**Note: The listed provisions of the Yukon Human Rights Act (“the Act”) do not reflect the current legislation.
The Complainant was employed by the Respondent. He alleged that during his employment, he was subject to harassment due to his First Nations ancestry. He alleged that he received many direct discriminatory comments. He also alleged that he was denied a promotion to a supervisory position due to his First Nations ancestry. Finally, he alleged that after having taken a stress leave, he was not rehired. For these reasons, he submitted a complaint to the Yukon Human Rights Commission (“the Commission”).
In making its decision, the Yukon Human Rights Board of Adjudication (“the Board”) outlined the following three issues:
- Was the Complainant harassed on the basis of his First Nation ancestry (in contravention of section 13 of the Act)?
- Was the Complainant discriminated against on the basis of his First Nation ancestry when he was denied a promotion to a supervisor position (in contravention of section 8(b) of the Act)?
- Was the Complainant discriminated against on the basis of his First Nation ancestry when he was not rehired after taking a stress leave (in contravention of section 8(b) of the Act)?
First, after hearing evidence given by many witnesses, the Board found that the Complainant had indeed faced discrimination in the workplace. At least one of the Complainant’s co-workers made direct derogatory comments to the Complainant. The Board also found that the general acceptance of inappropriate comments by staff and management contributed to a poisoned work environment. Further, the Board found that there were some indirect comments made that also contributed to the poisoned work environment. Finally, case law says that an employer has a duty to take positive, meaningful steps to resolve issues of harassment. In this case, the Board found that the Respondent’s efforts to address the harassment were not adequate. For example, once the Respondent received a human rights complaint, she chose not to rehire the Complainant.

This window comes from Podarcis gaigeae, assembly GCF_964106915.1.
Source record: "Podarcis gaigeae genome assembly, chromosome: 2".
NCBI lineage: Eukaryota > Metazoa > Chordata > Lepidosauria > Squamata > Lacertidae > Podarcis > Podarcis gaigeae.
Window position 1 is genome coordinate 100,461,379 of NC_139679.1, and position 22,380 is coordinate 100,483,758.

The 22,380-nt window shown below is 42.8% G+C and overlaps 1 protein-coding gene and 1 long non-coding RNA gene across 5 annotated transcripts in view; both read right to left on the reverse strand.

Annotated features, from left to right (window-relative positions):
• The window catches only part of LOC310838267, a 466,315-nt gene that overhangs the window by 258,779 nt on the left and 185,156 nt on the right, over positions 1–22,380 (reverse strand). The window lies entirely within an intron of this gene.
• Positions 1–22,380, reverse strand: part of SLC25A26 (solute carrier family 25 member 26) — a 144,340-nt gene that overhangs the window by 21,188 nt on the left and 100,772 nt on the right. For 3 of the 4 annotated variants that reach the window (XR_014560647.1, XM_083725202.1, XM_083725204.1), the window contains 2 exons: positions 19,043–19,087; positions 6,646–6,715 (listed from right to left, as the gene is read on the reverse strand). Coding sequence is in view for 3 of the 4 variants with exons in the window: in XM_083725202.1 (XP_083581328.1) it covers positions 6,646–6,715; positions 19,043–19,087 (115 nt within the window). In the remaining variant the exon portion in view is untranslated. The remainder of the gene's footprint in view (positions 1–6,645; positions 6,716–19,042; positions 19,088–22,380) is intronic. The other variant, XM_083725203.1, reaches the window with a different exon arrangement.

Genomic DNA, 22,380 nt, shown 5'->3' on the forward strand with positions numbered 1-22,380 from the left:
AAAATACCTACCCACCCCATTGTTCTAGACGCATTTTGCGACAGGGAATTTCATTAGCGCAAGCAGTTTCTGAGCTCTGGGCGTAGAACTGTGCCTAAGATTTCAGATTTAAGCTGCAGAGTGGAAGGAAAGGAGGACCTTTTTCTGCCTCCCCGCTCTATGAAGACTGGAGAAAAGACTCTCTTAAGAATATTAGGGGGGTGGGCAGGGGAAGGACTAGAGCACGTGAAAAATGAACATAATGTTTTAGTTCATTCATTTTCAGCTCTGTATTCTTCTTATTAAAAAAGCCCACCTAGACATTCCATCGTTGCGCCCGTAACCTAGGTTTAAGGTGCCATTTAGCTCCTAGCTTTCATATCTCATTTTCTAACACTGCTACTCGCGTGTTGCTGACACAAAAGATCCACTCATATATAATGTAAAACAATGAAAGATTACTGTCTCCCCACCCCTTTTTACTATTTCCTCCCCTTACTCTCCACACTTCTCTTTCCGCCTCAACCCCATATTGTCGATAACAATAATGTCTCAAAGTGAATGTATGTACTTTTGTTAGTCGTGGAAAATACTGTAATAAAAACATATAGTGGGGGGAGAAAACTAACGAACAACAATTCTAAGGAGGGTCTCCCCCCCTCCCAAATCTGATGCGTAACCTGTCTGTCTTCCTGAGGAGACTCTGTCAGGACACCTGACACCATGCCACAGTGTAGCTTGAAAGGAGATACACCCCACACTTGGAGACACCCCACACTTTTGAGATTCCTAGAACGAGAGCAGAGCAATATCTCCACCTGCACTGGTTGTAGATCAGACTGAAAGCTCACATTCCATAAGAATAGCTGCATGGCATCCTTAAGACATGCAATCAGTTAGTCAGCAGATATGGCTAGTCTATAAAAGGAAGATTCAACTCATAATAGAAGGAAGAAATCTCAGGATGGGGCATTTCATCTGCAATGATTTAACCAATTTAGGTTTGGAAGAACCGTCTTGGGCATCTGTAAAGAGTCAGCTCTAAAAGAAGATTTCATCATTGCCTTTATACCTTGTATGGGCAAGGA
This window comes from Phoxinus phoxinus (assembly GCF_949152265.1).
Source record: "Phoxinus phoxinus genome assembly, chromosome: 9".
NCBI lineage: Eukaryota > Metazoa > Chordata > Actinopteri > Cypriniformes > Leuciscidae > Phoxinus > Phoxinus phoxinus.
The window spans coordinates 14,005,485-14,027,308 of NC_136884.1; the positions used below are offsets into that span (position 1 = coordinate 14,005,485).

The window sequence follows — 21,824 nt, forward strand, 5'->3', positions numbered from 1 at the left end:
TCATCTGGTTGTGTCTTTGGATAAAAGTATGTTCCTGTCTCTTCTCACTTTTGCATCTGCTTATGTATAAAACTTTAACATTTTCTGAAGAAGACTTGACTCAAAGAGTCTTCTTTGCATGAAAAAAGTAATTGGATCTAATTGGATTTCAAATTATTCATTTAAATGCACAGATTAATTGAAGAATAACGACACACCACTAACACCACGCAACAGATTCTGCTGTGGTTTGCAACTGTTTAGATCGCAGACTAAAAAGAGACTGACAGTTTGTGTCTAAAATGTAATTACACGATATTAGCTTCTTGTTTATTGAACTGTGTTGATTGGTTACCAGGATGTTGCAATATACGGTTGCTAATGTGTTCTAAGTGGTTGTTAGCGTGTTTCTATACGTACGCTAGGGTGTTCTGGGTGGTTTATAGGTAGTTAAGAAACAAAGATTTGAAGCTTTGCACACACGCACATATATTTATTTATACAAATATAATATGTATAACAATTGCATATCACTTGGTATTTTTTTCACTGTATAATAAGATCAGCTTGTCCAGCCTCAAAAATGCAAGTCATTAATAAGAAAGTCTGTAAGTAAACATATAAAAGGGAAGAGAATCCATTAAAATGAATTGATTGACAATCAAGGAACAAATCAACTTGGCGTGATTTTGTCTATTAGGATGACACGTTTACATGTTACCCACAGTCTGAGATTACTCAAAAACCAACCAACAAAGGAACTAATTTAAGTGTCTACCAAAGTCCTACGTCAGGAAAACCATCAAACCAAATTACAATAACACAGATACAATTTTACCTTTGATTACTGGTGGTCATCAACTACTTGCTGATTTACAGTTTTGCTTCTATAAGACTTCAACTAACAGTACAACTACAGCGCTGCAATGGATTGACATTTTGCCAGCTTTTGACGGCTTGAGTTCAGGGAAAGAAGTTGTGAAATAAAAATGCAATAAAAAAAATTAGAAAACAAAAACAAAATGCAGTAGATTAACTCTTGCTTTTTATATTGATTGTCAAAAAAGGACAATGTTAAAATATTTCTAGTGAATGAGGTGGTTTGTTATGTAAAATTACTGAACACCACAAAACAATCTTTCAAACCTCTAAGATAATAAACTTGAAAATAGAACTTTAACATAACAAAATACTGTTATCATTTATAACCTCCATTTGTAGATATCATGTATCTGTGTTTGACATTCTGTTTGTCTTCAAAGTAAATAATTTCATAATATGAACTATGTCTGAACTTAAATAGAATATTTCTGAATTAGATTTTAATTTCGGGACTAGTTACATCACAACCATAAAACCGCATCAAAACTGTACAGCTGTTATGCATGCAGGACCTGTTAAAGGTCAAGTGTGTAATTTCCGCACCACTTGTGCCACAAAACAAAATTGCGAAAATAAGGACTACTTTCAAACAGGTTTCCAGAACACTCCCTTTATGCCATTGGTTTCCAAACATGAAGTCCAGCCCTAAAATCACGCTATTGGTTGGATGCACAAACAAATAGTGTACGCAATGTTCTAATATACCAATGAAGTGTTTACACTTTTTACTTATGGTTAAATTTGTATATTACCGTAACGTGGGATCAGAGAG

Second, the Board found that there was no discrimination when the Respondent chose not to promote the Complainant to a supervisor position. To prove this point, the Complainant had to prove that there was prima facie discrimination in the hiring process. In other words, at the first blush, does it appear that the Respondent discriminated against the Complainant on the basis of his First Nation ancestry in the context of denying his promotion? The Board found that there was no prima facie discrimination. Instead, the Board found that the Complainant was not given the supervisor position due to his education and experience. Though the Complainant’s abuse of alcohol and personal problems could have been relevant factors, the Board could not conclude that that these factors were in relation to his racial ancestry.
Third, the Board found that the decision to not rehire the Complainant was not based on his First Nation ancestry. In fact, the evidence showed that at first, the Respondent was very prepared to rehire the Complainant. It was not plausible that the Respondent suddenly changed her attitude based on racial stereotypes. There was no evidence of such a drastic attitudinal shift. The Board found that the Complainant’s employment was terminated in part because of outstanding criminal charges and in part because the Respondent felt that there was rift in their relationship. However, the Board also found that a significant reason that the Respondent terminated the Complainant’s employment was because he filed his human rights complaint. The Board deemed that this was an act of retaliation, which was in contravention of section 28 of the Act.
As a result of finding employment discrimination based on the Complainant’s First Nation ancestry (issue #1), the Board ordered the Respondent to complete the following actions:
- Pay the Complainant $3000 for injury to dignity, feelings or self-respect
- Post the copy of the decision at a visible location within each facility operated by the Respondent.
- Require each employee to attend a one-day cultural sensitivity workshop.
- Pay a fine of $1500 for the Respondent’s act of retaliation.